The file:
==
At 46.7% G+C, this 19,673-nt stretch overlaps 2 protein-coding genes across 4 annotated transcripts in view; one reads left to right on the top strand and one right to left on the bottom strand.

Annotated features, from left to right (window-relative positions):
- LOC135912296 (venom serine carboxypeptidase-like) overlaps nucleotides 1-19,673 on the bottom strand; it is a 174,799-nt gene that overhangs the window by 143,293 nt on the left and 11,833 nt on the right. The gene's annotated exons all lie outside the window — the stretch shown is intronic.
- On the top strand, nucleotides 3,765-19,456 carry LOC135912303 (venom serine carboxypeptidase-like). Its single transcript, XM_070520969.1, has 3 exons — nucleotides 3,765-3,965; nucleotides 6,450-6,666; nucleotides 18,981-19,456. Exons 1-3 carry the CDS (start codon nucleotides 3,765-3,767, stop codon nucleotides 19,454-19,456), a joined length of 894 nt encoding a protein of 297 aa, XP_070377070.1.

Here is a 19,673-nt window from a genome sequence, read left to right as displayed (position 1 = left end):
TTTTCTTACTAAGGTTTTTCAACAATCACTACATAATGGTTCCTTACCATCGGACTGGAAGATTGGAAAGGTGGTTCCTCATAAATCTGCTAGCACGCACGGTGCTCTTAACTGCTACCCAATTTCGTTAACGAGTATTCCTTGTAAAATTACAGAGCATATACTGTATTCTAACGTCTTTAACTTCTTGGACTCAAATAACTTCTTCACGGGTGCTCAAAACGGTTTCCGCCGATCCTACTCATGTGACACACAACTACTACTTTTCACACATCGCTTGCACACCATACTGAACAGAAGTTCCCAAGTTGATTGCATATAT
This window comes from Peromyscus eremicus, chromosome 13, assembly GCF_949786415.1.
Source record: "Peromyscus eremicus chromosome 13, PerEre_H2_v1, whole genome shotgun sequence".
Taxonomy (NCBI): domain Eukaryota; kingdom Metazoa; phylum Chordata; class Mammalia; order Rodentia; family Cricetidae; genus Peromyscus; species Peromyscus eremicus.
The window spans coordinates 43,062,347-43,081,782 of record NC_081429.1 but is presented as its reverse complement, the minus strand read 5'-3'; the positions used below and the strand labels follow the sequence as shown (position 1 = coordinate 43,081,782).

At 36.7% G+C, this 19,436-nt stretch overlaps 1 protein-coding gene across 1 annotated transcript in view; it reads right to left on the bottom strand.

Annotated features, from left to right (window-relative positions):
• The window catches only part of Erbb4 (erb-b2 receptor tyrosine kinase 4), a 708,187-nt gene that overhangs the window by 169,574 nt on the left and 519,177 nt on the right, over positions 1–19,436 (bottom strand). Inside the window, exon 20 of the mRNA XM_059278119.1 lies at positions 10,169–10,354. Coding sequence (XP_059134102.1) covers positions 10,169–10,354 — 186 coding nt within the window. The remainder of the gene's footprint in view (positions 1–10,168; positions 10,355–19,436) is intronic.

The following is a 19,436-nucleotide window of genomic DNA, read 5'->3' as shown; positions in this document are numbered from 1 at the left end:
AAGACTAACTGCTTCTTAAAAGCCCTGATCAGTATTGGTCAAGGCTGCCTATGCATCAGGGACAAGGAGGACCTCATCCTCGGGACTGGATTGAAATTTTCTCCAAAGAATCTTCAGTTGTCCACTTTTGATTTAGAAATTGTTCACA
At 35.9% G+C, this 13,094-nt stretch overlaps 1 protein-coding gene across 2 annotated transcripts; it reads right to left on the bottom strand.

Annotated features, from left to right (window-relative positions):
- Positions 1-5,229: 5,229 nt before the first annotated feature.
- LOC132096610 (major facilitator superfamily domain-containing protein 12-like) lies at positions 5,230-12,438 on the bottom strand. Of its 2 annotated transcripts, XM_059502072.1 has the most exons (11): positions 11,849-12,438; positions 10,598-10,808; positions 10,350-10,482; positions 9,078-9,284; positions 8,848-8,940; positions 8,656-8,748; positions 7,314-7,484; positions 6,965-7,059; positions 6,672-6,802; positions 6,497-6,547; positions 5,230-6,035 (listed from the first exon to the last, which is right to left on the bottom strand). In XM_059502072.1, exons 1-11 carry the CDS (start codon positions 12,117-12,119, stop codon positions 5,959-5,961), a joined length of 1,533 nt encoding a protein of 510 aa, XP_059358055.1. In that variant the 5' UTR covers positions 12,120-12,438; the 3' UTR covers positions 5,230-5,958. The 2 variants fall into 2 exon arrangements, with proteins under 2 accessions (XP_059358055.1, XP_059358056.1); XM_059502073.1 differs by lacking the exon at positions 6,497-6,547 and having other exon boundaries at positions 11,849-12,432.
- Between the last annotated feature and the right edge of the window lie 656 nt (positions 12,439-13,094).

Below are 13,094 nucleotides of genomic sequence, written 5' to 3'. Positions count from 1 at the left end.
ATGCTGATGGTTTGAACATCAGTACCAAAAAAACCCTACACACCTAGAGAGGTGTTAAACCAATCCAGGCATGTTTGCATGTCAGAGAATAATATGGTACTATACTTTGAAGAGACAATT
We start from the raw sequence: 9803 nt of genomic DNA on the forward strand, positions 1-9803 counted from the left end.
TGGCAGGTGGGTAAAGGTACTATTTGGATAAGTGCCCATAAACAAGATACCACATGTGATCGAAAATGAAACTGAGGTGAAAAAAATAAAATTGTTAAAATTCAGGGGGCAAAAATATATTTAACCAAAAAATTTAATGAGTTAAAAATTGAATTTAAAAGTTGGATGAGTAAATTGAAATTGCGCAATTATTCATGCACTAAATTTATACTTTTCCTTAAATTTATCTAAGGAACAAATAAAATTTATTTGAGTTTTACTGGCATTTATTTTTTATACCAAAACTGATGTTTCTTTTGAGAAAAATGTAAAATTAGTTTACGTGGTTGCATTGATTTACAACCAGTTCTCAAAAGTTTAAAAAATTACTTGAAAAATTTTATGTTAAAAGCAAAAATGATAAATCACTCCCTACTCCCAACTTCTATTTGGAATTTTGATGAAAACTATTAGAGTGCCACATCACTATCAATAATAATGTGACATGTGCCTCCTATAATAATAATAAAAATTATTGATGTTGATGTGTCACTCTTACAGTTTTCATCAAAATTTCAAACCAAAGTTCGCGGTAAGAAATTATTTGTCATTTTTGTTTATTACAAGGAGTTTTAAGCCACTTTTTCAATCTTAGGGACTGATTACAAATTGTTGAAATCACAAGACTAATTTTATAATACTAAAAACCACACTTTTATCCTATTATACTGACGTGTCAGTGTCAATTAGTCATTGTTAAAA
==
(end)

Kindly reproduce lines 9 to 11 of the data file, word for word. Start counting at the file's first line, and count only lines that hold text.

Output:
Taxonomy (NCBI): domain Eukaryota; kingdom Metazoa; phylum Chordata; class Mammalia; order Rodentia; family Cricetidae; genus Peromyscus; species Peromyscus eremicus.
The window spans coordinates 43,062,347-43,081,782 of record NC_081429.1 but is presented as its reverse complement, the minus strand read 5'-3'; the positions used below and the strand labels follow the sequence as shown (position 1 = coordinate 43,081,782).

At 36.7% G+C, this 19,436-nt stretch overlaps 1 protein-coding gene across 1 annotated transcript in view; it reads right to left on the bottom strand.